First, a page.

But there was no happily ever after.  There was no win for me.

Once again, I run.

© Shayne McClendon

If you enjoy the short stories here on the site, check out my anthologies “Quickies – 2014 Edition” and “Quickies – 2015 Edition” – available on Amazon.

Absence of Light | A Short Story

Staring at her across the main seating area of the Zelder theater for the charity showing, he wondered at the intense sadness, the darkness that overtook her the moment her friends left her presence.  Around others, she practically glowed despite physical injuries.

It disgusted him.  He wanted to crush it for no other reason than because he could.

He wished he could feed on her present darkness, press at her weakest points to hear her scream, and absorb them into himself.  He would drink down her radiance like fine wine.  Light flickered over her and he carefully moved his eyes to discover the source.

Harper and the delectable Elijah.

They stared at her with such intensity that it made him hard.  They wanted her, lusted for her.

Might they sense her light?  Ah, the boys desired something pure and good.

Looking back at the girl, he pronounced her as nothing special physically.  Too fat for his tastes, too ethnic for more than a short fling.

A weakling that wouldn’t last five minutes with him.  Boring.

It was why he liked the trained ones.  Those bred to fight, to resist, to draw out his pleasure with their tolerance for pain.  It was a hunger.

The redhead.  From the corner of his eye, he watched as she danced and laughed among her friends.  A flame, burning bright, hot enough to burn.

She would be able to withstand much pain.  Despite her outer shell, she was a warrior.  For him, she would hold back her screams for as long as possible.  She would withdraw into her mind to control the pain.  There would be no easy taking, no simple defeat.

How he craved her. 

A woman hadn’t enflamed him so much in years.  Not since the whore he married, who dared to leave him.  During their violent years together, he’d been unable to break her but her safety was an illusion.  Eventually he would order her death but he liked toying with his food as long as possible.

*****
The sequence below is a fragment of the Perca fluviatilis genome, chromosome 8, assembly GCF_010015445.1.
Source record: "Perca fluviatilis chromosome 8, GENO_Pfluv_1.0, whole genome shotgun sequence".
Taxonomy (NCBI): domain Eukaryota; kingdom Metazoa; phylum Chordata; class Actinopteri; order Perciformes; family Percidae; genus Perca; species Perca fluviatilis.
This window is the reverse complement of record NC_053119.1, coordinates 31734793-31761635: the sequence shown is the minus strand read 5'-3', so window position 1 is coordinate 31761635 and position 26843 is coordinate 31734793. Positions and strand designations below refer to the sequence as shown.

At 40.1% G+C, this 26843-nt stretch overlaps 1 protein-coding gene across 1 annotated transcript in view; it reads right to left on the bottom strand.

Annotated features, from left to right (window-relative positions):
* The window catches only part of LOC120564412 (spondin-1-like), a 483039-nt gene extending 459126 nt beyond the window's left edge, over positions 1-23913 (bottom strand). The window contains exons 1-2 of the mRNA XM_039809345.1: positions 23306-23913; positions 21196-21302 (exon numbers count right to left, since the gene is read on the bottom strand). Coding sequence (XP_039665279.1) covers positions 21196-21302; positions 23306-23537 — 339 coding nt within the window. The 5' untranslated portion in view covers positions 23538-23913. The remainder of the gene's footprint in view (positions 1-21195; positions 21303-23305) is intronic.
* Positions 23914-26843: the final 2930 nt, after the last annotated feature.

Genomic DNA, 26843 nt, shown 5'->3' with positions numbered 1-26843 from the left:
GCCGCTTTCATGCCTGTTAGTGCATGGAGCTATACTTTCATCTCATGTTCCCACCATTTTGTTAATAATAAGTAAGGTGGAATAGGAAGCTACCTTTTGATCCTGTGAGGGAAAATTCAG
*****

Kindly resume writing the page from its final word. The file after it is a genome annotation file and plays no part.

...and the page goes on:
It made the meal that much more enjoyable.

He had yet to explore the limits of the redheaded mercenary.  The woman might prove to be the one he’d searched for all his life.

Then again, she might join hundreds of nameless others in the mass grave he enjoyed visiting when he was in Washington.

His whims could be fleeting.  Their pain, their pleasure, their putrescence…it was all the same to him.

The redhead would one day spin the wheel on her fate and which end she would receive would depend on how low she bowed to him.   He couldn’t wait to play with her.

In the meantime, he stared at Elijah and let the smile slide over his face.  It looked like his darling wanted something.  He’d never allow him to keep it.

He played many games with many opponents.  The one he enjoyed with Harper Delkin’s bodyguard had been raging for decades…and they were just getting started.

© Shayne McClendon

If you enjoy the short stories here on the site, check out my anthologies “Quickies – 2014 Edition” and “Quickies – 2015 Edition” – available on Amazon.


Quickies – 2015 Edition

Quickies 2015 (new)Time for the next installment of short stories I wrote throughout the calendar year. “Quickies – 2015 Edition” is now available.

Here are 48 fantastic short stories I think you’re going to love. Some are dramatic, some are loving, and some are downright dirty.

You’ll find an assortment of five-minute “quickies” to longer ones that take an hour or so to read. They’re perfect for when you’re stuck waiting in line, trying to relax for a few minutes before bed, or for a quick fix during your lunch break.

Start reading now!

Short stories have saved my sanity more times than I can count. This is a single author short story anthology. If you’re a loyal reader of my work, you might recognize some old friends (with a few little extras). I love them…I know you will, too.

Much love,

Complete Story List:
Absence of Light
An Unorthodox Rescue
Attention You Deserve
Career Satisfaction
Evening Out
Extraction Plan
Finding Jordan
First Impressions
Hard Choices
His Story/Her Story
Hyde in Plain Sight
I’m Gonna Miss Her
In Training
Jane Eyre (Fan Fiction)
Living for Her
Long Term Plans
Moth to Flame
Out of Sight
Patient Disclosures
Rage – Part 1
Rage – Part 2
Running Errands
Savine in Review
Something New
Sweetest Taboo
The Carving
Victory for the Devil’s Mistress
Watching the Ridge
Zero Tolerance